Scleroderma is a rare autoimmune disorder that causes abnormal growth of skin and other connective tissue. The term, derived from Greek, means “hard skin” and refers to the thickening and tightening of the skin and inflammation and scarring of other organs, including the heart, liver, and kidneys.Scleroderma is relatively rare. According to the American College of Rheumatology, there are about 75,000 to 100,000 people in the U.S. who have this disease, mostly women between the ages of 30 and 50.
Types of Scleroderma
There are two types of scleroderma – localized scleroderma that affects only certain parts of the body, and systemic sclerosis that affects the whole body.Localized Scleroderma: Localized scleroderma mainly affects your skin, although it can spread to your muscles, joints, and bones. It happens in two forms:
- Morphea – Symptoms of morphea include hard, oval-shaped discolored patches on the skin. They start out red or purple and then turn whitish in the center. It sometimes affects blood vessels and internal organs, called generalized morphea.
- Linear Scleroderma – Streaks or bands of thick, hard skin on the arms, legs, or face is called linear scleroderma. When it occurs on the face and forehead, it is called en coup de sabre.
Systemic Scleroderma: is the most serious form of the disease and is sometimes called generalized scleroderma. It can involve many body parts or systems, including skin, muscles, joints, lungs, kidneys, and the heart. There are two major forms of systemic scleroderma, limited systemic sclerosis, and diffuse scleroderma.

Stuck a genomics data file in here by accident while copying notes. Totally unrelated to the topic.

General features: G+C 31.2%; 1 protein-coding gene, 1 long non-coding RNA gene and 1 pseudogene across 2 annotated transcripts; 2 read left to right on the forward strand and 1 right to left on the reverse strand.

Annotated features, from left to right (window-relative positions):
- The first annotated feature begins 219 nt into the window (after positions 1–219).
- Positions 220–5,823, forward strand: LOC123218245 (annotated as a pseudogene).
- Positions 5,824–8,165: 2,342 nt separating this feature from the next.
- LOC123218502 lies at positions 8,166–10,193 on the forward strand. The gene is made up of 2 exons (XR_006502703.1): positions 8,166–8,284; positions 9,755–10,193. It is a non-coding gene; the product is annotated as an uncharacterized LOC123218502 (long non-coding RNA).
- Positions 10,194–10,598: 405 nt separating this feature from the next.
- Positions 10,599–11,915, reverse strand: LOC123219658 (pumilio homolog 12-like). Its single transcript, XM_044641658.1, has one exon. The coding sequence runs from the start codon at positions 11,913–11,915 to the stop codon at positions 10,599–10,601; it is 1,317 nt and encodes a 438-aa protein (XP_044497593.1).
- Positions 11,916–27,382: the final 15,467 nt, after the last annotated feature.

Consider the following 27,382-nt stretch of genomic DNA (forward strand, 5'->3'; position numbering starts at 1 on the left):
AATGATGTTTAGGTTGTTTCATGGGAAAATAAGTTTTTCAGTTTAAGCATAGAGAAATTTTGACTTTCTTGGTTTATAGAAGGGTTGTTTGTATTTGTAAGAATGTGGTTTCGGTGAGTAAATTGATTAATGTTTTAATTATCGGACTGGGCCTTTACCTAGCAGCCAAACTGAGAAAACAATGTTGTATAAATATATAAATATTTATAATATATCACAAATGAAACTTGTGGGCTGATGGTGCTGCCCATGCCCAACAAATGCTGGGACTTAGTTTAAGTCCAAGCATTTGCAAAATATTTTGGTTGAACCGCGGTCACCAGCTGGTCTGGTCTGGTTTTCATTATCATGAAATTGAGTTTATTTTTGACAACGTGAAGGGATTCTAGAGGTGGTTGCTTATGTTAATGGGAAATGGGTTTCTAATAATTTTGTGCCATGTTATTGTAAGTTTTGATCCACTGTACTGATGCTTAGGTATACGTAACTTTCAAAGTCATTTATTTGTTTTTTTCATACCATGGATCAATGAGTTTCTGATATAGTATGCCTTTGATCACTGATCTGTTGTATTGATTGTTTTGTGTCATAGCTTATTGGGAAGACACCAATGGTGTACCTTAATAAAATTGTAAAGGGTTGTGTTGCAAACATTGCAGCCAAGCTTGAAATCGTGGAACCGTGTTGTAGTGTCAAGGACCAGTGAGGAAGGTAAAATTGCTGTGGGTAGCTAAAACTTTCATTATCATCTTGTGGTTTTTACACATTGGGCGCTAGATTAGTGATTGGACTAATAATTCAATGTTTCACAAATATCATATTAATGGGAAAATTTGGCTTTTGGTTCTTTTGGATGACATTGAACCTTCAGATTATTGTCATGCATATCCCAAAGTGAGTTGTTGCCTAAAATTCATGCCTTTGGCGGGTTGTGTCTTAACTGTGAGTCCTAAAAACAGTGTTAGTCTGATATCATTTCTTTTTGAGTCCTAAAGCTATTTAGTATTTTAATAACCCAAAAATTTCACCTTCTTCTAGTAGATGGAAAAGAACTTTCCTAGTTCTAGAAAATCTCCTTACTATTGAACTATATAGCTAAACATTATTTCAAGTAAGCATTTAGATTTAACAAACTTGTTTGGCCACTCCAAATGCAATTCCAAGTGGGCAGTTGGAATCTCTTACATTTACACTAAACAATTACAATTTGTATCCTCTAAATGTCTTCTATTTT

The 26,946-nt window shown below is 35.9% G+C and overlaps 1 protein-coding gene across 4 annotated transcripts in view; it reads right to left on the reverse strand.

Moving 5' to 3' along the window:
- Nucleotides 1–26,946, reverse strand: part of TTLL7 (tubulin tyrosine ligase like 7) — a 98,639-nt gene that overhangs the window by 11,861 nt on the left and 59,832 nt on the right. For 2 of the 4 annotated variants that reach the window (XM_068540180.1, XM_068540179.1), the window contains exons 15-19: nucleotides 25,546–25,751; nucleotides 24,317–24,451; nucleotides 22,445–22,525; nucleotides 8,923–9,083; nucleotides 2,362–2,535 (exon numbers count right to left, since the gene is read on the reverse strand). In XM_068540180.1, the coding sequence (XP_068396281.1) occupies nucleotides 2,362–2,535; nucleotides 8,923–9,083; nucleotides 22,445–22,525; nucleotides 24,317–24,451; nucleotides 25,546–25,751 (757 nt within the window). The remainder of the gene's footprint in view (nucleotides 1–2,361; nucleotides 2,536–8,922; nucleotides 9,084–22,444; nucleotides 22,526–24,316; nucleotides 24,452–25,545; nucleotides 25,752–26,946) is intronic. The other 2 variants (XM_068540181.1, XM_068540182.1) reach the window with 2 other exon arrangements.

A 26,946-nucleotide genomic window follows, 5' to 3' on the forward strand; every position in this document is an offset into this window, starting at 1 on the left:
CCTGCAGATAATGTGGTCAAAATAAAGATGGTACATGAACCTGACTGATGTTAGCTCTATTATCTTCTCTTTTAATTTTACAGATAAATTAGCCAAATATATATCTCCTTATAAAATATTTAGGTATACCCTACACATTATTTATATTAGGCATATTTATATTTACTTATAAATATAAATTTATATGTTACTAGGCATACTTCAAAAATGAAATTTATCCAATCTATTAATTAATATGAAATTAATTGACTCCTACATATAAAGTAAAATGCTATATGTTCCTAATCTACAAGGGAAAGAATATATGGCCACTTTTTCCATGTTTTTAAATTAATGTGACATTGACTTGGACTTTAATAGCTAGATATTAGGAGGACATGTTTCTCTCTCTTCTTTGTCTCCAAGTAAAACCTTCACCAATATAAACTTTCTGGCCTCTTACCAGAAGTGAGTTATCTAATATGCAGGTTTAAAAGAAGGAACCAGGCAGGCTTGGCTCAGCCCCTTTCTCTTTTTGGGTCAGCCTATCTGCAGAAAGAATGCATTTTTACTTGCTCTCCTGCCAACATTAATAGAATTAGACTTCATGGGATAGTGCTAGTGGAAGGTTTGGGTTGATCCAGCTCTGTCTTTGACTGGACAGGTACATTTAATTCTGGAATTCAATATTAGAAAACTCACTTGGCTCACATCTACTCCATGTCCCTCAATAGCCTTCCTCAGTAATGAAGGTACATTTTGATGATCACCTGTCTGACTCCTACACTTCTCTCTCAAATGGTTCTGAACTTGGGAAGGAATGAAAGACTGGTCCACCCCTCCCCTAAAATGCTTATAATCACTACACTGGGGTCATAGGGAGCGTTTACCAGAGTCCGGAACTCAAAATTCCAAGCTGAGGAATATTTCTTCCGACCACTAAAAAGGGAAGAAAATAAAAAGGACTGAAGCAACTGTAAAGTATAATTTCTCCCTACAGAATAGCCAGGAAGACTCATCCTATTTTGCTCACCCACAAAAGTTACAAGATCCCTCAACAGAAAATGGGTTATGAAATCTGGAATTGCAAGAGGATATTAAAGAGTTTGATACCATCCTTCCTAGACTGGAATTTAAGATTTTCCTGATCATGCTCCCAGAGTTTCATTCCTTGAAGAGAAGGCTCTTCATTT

- Limited Scleroderma – This comes on slowly and affects the skin of your face, hands, and feet, as well as potentially damaging your lungs, intestines, and esophagus. It is sometimes called CREST syndrome.
- Diffuse Scleroderma – This type of scleroderma comes on quickly. The skin on the middle part of your body, thighs, upper arms, hands, and feet can become thick. People with diffuse scleroderma often are tired, lose appetite and weight, and have joint swelling and pain. People with diffuse scleroderma face the most serious long-term outlook if they develop severe kidney, lung, digestive, or heart problems. Fortunately, less than one-third of patients with the diffuse disease develop these severe problems. Early diagnosis and continual and careful monitoring are important.
Our caring Providers can come up with an individualized treatment plan and help in monitoring your scleroderma.